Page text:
|(Above) Two 2,000 lb bombs mounted externally||(Above) The first ship at rollout - the World War two camouflage is still evident on the Martin factory buildings in the background|
|(Above) 17 Apr 1950 - The second XB-51 is prepped for its first flight. Compare the flap down and the flap up position between the two aircraft. The bullet fairing was added to the T-tail before its fiorst flight||(Above) The number two XB-51 poses for a PR shot with many of its potential weapons. Shown are: 5" HVAR rockets, 500 lb bombs, 750 lb. bombs, 1,000 lb. bombs and a 4,000 lb. bomb.|
|(Above) Ship number one as a movie star: the XF-120 Gilbert fighter in "Towards the unknown" with William Holden. Doing the stunt flying was Air Force Major Pete Everest, famous also for his role in the X-2 programme.||(Above) Another shot of the "Gilbert XF-120"|
|(Above) Ship two with slats and flaps fully lowered||(Above) Ship one during the filming of "Towards the unknown"|
|(Above) Ship one at the beginning of a takeoff||(Above) the door for drag chute release and maintenance opened on the left just under the rudder|
|(Above) 4 Sep 1949 - Prototype 6685 roll-out. The left side of the fuselage was not painted with the XB-51 designation.||(Above) 4 Sep 1949 - Prototype 6685 roll-out. Good view of the black wing and fguselage walk areas and T-tail upper surfaces. The upper fuselage intake door for the number 2 engine is rotated closed. Aircraft was nicknamed "flying cigar" because of its elongated fuselage and abbreviated wings.|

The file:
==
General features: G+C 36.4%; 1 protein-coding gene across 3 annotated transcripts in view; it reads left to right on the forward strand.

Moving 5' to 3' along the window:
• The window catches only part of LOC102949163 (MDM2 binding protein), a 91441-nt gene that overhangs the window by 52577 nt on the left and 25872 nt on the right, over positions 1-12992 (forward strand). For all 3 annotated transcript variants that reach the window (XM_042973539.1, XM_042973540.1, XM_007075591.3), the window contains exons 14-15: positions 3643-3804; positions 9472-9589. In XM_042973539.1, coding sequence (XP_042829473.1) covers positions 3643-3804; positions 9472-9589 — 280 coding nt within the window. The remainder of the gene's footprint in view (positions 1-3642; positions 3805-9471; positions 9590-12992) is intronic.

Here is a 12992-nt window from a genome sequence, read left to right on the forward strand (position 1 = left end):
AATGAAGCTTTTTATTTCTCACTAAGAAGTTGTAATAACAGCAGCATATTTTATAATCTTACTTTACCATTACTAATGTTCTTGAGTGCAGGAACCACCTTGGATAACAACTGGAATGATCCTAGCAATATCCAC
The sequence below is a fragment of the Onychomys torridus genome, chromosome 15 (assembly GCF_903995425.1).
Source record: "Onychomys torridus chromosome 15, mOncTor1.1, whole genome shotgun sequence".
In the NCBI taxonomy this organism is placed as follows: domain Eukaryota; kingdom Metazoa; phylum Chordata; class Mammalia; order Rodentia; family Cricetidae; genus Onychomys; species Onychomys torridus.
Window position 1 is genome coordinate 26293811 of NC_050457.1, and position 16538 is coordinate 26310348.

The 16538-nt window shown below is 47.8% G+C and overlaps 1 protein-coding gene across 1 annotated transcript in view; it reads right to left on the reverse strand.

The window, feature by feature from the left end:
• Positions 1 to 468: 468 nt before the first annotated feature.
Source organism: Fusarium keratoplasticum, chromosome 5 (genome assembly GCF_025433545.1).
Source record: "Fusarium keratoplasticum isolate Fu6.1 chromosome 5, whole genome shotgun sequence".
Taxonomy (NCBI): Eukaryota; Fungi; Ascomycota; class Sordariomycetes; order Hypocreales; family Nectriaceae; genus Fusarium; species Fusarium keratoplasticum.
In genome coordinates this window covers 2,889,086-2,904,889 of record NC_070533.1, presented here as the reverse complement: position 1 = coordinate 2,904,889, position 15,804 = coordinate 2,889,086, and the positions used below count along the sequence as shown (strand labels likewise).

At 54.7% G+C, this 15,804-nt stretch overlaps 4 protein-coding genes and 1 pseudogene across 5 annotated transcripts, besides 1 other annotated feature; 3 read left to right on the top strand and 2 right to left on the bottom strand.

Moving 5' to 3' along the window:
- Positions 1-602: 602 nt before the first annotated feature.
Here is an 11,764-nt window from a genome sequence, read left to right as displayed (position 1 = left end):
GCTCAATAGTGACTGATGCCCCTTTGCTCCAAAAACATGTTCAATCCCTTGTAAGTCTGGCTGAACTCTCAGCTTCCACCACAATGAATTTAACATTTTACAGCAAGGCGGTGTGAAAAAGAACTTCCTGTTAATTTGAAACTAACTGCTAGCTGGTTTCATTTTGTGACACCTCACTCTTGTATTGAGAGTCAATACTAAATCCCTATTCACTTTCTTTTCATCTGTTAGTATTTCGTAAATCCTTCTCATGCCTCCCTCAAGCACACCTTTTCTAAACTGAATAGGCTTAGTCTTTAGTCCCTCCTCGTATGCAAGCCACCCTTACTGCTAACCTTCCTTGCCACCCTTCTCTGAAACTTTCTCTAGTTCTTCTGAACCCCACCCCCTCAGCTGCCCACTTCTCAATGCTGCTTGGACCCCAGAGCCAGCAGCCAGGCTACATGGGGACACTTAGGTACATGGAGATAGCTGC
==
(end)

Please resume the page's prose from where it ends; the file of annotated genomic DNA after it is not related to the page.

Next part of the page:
|(Above) 4 Sep 1949 - Head-on view. The original T-tail was later modified with a bullet fairing at the junction of the vertical fin and horizontal tail-planes. A small, flat-black anti-glare panel was painted in front of the pilot's windscreen.||(Above) 4 Sep 1949 - 6685 showing the Martin and XB-51 on the forward fuselage painted in red and bordered in white. Before the first flight, the square block script on the XB-51 was repainted in italics to give the impression of speed. The extremely long tow bar can be observed.|
|(Above) 4 Sep 1949 - The porthole for the Shoran operator is visible on the fuselage side immediately behind the canopy||(Above) 19 Oct 1949 - The XB-51 being prepared for a tri-service inspection and taxi demonstration|
|(Above) 19 Oct 1949 - The XB-51 during the taxi demonstration. It is unknown what purpose the cord exiting the Shoran operator window was used for||(Above) 27 Oct 1949 - Ship one with a single JATO bottle at the side of the fuselage. Also during the first flight a single JATO bottle on each side was used on take-off|
|(Above) 14 Nov 1949 - The XB-51 in flight.||(Above) 28 Feb 1950 - 6685 is prepared for a test flight. Another version of this photo exists, with the 6686 taking off in the background.|
|(Above) 8 May 1950 - Take off with two JATO bottles.||(Above) 19 May 1950 - Take off with two JATO bottles.|
|(Above) 19 May 1950 -||(Above) 21 Oct 1951 - 6686 with opened gun ports. This view of the nose illustrates the flat nose glass of the forward firing strike camera.|
|(Above) 16 Jun 1952 - 6685 returns to plant after a rough landing with gear collapse on 28 Feb 1952 at Wright-Patterson AFB. During the landing approach, the Air Force pilot flared too late. The airplane made a hard landing short of the approach end of the runway, tearing off the front landing gear wheels and damaging the lower-forward section of the airframe. Damage was so extensive that the aircraft had to be disassembled and transported by truck back to Martin for repairs, whose cost reached $408,000.|
Selected pictures from the AAFC collection
Immagini dalla collezione AAFC